Meanwhile, French President Francois Hollande, speaking yesterday at the Israeli Parliament, reiterated that France would not allow Iran to obtain nuclear arms “as it is a threat to Israel and the region” [Al Jazeera]. The New York Times (Isabel Kershner) also covers how Israelis have embraced the French position on Iran.

And Russian President Vladimir Putin has told Iranian President Hassan Rouhani that there is a “real chance” of a deal being agreed upon at Geneva this week as negotiations resume with the P5+1 [France 24].

In the U.S., Politico (Burgess Everett) reports that according to senators and aides, a Senate vote on further sanctions against Iran is unlikely to take place this week. Senate Foreign Relations Committee member Sen. Bob Corker has stated, “I see no way there’s an amendment for many, many reasons.” And The Hill (Julian Pecquet) reports that Rep. Keith Ellison is “emerging as a leader in the push to get Congress to back off new sanctions on Iran.”

As media analysis continues, the Washington Post editorial notes that the U.S.-Israeli argument over Iran reflects a “profound divergence of U.S. and Israeli national interests.” The editorial cautions, “Rather than argue in public, U.S. and Israeli officials should be working to forge a consensus on the terms of an acceptable final settlement with Iran.”

In an op-ed in Al Jazeera America, Stephen Kinzer writes that “détente with Iran could unleash a cascade of benefits” and notes that those in Washington and Tehran “who seek to block it are undermining the long-term security of their two countries.” And Douglas J. Feith warns that history has shown that “democratic countries have time and again failed to get what they bargained for with their undemocratic antagonists—and then found themselves unable or unwilling to enforce the bargain” [Wall Street Journal].

In a separate development, two explosions struck near the Iranian embassy in Beirut this morning, killing at least 10 people and wounding scores [AP].

Syria

Secretary of State John Kerry has remarked that the effort to destroy Syria’s chemical weapons stockpile is “on target,” even though “no nation has yet agreed to host the destruction” [Washington Post’s Anne Gearan and Karen DeYoung].

The New York Times (Anne Barnard et al.), Wall Street Journal (Rima Abushakra) and Washington Post (Liz Sly and Loveday Morris) cover the death of Abdul Qader Saleh, commander of the rebel group Tawheed Brigade in northern Syria, who was killed last week by a regime airstrike. Arguably the “only figure to have emerged from the chaos of the uprising who could claim a broad and genuine following,” the Post notes that his death is “a bitter blow to a rebel force struggling to hold its own, not only against a reinvigorated government army but also the growing challenge posed by al-Qaeda-linked radicals.”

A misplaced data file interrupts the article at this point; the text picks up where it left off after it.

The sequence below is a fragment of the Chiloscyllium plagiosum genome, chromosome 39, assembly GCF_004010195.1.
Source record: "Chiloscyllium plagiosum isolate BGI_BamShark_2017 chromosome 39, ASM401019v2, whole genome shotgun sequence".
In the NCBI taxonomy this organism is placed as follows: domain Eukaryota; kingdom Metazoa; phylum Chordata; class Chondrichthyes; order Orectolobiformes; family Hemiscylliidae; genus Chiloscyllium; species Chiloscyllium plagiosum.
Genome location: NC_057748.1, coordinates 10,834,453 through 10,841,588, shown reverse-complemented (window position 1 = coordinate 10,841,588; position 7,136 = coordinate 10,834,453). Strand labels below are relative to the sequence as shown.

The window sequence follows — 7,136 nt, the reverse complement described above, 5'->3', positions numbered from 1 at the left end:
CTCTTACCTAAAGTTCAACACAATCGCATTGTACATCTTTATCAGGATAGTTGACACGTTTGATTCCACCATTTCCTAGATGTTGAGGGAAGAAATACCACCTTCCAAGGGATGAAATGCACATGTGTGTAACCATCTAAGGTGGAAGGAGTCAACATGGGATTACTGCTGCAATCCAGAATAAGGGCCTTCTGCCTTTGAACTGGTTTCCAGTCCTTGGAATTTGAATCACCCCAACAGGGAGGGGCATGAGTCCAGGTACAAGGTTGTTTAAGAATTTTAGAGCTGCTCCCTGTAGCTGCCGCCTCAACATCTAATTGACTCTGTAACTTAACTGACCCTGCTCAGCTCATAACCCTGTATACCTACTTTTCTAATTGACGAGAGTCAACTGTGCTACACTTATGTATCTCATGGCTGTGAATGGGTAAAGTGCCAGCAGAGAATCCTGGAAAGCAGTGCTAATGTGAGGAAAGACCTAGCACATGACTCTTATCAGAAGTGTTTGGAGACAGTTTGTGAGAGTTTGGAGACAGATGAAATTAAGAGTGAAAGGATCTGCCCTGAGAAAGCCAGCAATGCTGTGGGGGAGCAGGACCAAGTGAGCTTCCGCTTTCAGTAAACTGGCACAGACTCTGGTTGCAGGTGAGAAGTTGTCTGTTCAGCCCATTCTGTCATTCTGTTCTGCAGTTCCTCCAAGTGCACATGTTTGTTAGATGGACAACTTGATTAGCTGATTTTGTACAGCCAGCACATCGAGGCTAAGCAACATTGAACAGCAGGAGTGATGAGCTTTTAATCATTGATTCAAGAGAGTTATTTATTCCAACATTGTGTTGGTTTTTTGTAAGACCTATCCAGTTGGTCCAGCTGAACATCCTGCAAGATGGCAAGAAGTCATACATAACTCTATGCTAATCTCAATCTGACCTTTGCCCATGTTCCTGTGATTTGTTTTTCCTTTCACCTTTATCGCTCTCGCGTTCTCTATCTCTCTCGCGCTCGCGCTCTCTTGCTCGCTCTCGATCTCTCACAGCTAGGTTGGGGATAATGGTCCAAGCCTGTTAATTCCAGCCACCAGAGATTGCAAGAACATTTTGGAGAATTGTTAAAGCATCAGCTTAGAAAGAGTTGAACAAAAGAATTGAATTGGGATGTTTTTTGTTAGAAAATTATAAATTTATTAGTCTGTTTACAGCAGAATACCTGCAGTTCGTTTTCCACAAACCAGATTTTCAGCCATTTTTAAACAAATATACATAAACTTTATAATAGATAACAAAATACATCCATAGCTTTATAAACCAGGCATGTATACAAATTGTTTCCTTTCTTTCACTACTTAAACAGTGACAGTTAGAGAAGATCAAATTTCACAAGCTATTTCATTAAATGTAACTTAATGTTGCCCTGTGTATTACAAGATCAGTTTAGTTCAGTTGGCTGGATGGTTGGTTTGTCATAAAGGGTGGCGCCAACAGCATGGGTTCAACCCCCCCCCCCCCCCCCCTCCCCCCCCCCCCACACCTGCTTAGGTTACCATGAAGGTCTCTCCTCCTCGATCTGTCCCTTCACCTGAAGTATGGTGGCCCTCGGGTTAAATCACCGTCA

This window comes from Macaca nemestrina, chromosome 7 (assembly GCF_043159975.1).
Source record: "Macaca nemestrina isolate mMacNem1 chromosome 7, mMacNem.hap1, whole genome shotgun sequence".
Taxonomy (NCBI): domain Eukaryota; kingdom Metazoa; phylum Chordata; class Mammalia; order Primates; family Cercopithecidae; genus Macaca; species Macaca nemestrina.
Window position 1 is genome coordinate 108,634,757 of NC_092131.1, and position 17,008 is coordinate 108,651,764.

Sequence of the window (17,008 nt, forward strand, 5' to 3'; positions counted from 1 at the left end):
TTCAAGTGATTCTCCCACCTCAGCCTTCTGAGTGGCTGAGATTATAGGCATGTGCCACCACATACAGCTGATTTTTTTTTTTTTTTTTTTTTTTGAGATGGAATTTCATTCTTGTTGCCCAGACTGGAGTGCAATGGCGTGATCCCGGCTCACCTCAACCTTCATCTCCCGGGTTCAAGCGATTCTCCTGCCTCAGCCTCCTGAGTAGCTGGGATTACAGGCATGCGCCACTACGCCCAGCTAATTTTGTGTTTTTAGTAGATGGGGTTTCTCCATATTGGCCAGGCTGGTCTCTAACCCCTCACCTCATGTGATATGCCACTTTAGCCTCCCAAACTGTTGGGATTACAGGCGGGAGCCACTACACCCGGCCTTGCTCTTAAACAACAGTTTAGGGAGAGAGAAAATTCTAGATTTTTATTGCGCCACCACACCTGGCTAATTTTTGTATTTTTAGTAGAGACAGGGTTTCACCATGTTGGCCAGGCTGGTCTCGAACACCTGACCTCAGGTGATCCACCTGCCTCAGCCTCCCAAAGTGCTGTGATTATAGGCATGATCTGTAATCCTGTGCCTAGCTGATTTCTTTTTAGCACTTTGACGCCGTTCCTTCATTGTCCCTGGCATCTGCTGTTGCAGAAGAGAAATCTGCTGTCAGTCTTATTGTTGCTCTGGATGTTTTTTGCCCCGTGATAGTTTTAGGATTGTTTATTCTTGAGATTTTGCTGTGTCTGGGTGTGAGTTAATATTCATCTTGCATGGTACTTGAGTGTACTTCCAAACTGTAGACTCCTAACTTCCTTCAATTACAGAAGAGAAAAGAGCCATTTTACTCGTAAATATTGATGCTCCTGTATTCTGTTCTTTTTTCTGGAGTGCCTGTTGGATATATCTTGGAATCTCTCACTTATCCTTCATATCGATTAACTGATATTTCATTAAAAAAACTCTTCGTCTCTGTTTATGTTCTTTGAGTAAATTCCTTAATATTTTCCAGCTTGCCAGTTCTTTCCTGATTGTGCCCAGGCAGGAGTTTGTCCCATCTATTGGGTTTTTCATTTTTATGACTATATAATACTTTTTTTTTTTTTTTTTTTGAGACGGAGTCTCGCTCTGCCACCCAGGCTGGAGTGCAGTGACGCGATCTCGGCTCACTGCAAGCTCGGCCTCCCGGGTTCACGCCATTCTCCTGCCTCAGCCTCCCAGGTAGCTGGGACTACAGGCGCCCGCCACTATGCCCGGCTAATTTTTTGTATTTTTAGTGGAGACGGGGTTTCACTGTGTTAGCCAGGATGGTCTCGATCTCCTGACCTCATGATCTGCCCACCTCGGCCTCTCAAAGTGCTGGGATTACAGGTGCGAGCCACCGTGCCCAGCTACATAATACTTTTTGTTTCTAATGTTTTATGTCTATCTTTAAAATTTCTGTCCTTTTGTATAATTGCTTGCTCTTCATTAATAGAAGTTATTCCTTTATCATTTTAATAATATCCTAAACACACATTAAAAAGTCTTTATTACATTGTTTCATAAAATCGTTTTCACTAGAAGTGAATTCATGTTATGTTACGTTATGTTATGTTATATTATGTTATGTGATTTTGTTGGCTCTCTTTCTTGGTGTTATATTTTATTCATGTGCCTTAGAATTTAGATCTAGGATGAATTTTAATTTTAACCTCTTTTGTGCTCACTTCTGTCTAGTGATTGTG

The Guardian’s Ghaith Abdul-Ahad reports how “rivalry between rebels and Islamists has replaced the uprising’s lofty ideals, leaving veteran commanders despairing.”

Other developments

The Senate voted 91-0 yesterday to advance the NDAA for 2014 [The Hill’s Ramsey Cox]. And the Office of Management and Budget has released a statement outlining the administration’s policy on the NDAA.

The Associated Press (Donna Cassata) reports that Sen. Kirsten Gillibrand’s proposal to give victims of sexual assault in the military an independent prosecution route outside the chain of command “appears to have stalled in the face of united opposition from the Pentagon’s top echelon and its allies in Congress.”

The Washington Post (Sari Horwitz) reports that according to senior law enforcement sources, federal prosecutors have not filed a sealed indictment against Julian Assange. While the Justice Department has unsealed an indictment against Edward Snowden, the Department “at least for now, appears to be drawing a distinction between those who were government employees or contractors and were required by law to protect classified information and those who received and published the material.”

Defense Secretary Chuck Hagel told Turkey’s Foreign Minister Ahmet Davutoglu that the U.S. “has decided to continue its contribution of two Patriot [missile] batteries under NATO command and control for up to one additional year” to aid Turkey’s defenses against threats from Syria’s conflict [AFP].

In a “historic milestone,” four female Marines are set to graduate this week from the Marine Corps’ enlisted infantry training [Marine Corps Times’ James K. Sanborn and Andrew deGrandpre].

Libya’s deputy chief of intelligence, who was abducted on Sunday following clashes between militia and civilians, was returned unharmed yesterday [New York Times’ David D. Kirkpatrick].

Authorities in Pakistan are struggling to bring an end to three days of sectarian violence between the majority Sunni and minority Shiite Muslims in the city of Rawalpindi [Wall Street Journal’s Annabel Symington].

The Wall Street Journal (Joshua Mitnick and Stacy Meichtry) covers how “French President Francois Hollande pushed Israel for concessions on settlements and control of Jerusalem on Monday, while urging the Palestinians to compromise on a solution for refugees.”

Palestine cast its first-ever vote at the UN General Assembly yesterday, following its membership upgrade to a “non-member state” last year [Reuters’ Louis Charbonneau].

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About the Author(s)

Ruchi Parekh

Former Associate Editor at Just Security Follow her on Twitter (@RParekh88).